Pictorial Space: MoMA

Charles White, Mississippi (1972), Oil on Canvas

In this piece by Charles White, I interpreted the pictorial space as fairly deep, although there isn’t really the presence of a deep background. Within the subject, White uses cross-hatching to build up the texture and a broad range of value to create a deep sense of pictorial space. The organic shape of the material the subject is wrapped in doesn’t allow for a linear perspective to be defined in terms of having no bold horizontal, vertical, or diagonal lines.

Charles White, Birmingham Totem (1964), Ink and Charcoal on Paper

In another piece by Charles White, the use of lines assists in creating a deep pictorial space. The textured wooden planks in the drawing decrease in scale as the planks reach closer to the crouching man. The scale and diagonal lines create a one-point perspective with a vanishing point out of the frame, above the man’s head.

Charles White, Bessie Smith (1950), Tempera on Panel

This piece by White is much more vivid than the previous two simply with the use of colour. Again, White uses the method of scale in order to create deep pictorial space as the hands of the subject appear much larger than the face. This depth of field is used alongside colour as the warm subject pops in the image.

Robert Gober, Untitled (2000), Lithograph with screen print, embossing, and pencil additions

In this piece by Gober, a line and value are used to emphasize pictorial depth. The horizontal line across the floor creates the environment inside the room along with the gradual adding of value closer to the window. Within the window frame, the perspective is created by seeing only the top inner portion of the window, creating the sense of looking up at the window. The cool blue also fades into the background, making the black and white interior the foreground.

Raoul Dufy, The 14th of July at Le Havre (1907), Oil on Canvas

Dufy creates a one-point perspective in this piece, as seen by the leading lines in the architecture of the street. The larger flags in the foreground in comparison to the smaller background flags also assist in creating pictorial depth. The saturation also becomes less vibrant as the eye travels down the street.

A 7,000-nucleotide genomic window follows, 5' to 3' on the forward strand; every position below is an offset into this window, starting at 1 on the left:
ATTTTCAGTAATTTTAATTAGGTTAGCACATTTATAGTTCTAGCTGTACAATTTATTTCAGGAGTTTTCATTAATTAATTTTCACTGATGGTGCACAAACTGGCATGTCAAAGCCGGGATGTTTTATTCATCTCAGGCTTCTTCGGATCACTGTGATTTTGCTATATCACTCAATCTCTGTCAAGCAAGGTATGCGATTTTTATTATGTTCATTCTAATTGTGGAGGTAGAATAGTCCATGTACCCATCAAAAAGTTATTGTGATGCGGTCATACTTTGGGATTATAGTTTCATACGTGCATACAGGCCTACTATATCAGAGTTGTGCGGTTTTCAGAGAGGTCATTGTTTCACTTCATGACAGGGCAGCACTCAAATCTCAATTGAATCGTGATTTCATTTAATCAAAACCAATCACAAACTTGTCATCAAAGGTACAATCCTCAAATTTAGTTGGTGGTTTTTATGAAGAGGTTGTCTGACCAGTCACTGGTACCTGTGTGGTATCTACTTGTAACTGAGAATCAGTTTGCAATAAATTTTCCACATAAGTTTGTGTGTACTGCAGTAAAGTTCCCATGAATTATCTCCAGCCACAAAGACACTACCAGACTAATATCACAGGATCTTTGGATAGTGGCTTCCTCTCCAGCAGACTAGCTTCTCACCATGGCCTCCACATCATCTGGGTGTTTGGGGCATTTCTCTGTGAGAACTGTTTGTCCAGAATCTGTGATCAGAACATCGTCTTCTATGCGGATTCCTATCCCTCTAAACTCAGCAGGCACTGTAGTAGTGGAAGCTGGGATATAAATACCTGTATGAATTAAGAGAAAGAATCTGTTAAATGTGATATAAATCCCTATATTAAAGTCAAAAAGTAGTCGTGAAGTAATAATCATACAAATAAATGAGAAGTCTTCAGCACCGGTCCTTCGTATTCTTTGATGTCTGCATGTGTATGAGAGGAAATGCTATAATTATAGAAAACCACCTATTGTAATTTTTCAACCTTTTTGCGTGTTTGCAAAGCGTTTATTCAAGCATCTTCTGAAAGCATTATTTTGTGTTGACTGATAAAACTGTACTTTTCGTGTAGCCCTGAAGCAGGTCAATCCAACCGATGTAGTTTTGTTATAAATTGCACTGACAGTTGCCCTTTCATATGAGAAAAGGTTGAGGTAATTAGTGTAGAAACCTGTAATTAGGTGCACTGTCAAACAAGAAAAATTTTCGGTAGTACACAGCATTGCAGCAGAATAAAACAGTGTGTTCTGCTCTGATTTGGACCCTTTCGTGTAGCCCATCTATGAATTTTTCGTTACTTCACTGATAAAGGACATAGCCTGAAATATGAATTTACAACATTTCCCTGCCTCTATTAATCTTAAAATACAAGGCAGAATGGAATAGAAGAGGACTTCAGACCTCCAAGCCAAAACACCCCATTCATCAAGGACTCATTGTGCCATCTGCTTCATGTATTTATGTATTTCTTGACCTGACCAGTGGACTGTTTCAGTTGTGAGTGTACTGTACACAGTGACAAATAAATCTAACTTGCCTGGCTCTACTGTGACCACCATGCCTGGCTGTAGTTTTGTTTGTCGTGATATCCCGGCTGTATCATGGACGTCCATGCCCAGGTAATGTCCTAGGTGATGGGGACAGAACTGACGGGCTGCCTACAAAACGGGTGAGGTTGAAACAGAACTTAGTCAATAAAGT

Henri Rousseau, The Dream (1910), Oil on Canvas

This piece by Rousseau is a bit confusing in terms of pictorial depth. The lack of texture on many surfaces makes the image appear flat, but certain pieces are more detailed, such as the lion’s fur. The content is deep as you can see the foliage recede into the forest as greenery is less clearly defined. The subjects (women, animals) are in the mid-ground and are more detailed than the foreground and background of nature.

Pablo Picasso, Repose (1909), Oil on Canvas

Picasso’s piece is generally quite flat, being composed of mostly solid colours. The bold, black outlining of the subject/figure is very geometric rather than organic, creating a simple, graphic feel to the piece. The solid maroon background lacks variety in value or hue, therefore lacks depth. The skin tones vary in hue slightly, but all colours remain mostly analogous, lacking a broad range of value and therefore lacking pictorial depth.

Henri Matisse, Dance (1) (1909), Oil on Canvas

This piece by Matisse is similar to the last in terms of using solid colours and outlining to create a flat environment and a lack of pictorial depth. Using only 4 colours in total, Matisse creates shapes with colour and black outlining, without shading, changing in scale, or linear perspectives. Overall, the piece has a very flat feel to it due to the lack of variation in value within each hue.

Fernand Léger, Three Women (1921-22), Oil on Canvas

In this piece by Léger, the pictorial space differs within the image. The subjects, such as the women, tables, bowls, and even the cat are very deep and vary greatly in value as Léger creates heavy shadows within the form of the figures. The ground, however, is very two-dimensional and flat, created with solid hues and graphic shapes and patterns, not varying at all in terms of scale or value. This technique helps define the figure from the ground but creates a confusing sense of pictorial space.

Frida Kahlo, My Grandparents, My Parents and I (Family Tree) (1936), Oil and Tempera on Zinc

The diagonal lines found in the architecture within this piece by Kahlo imply deep space with a one-point linear perspective. The horizon line also helps create a sense of depth and space. The warm hues of the figures, Kahlo’s family, stands out while the cool hues recede into the ground. The baby Kahlo pictured in the bottom of the painting also appears to stand behind a tree in a courtyard while the rest of the family floats atop the landscape, create a sense of order in the closeness of certain subjects.

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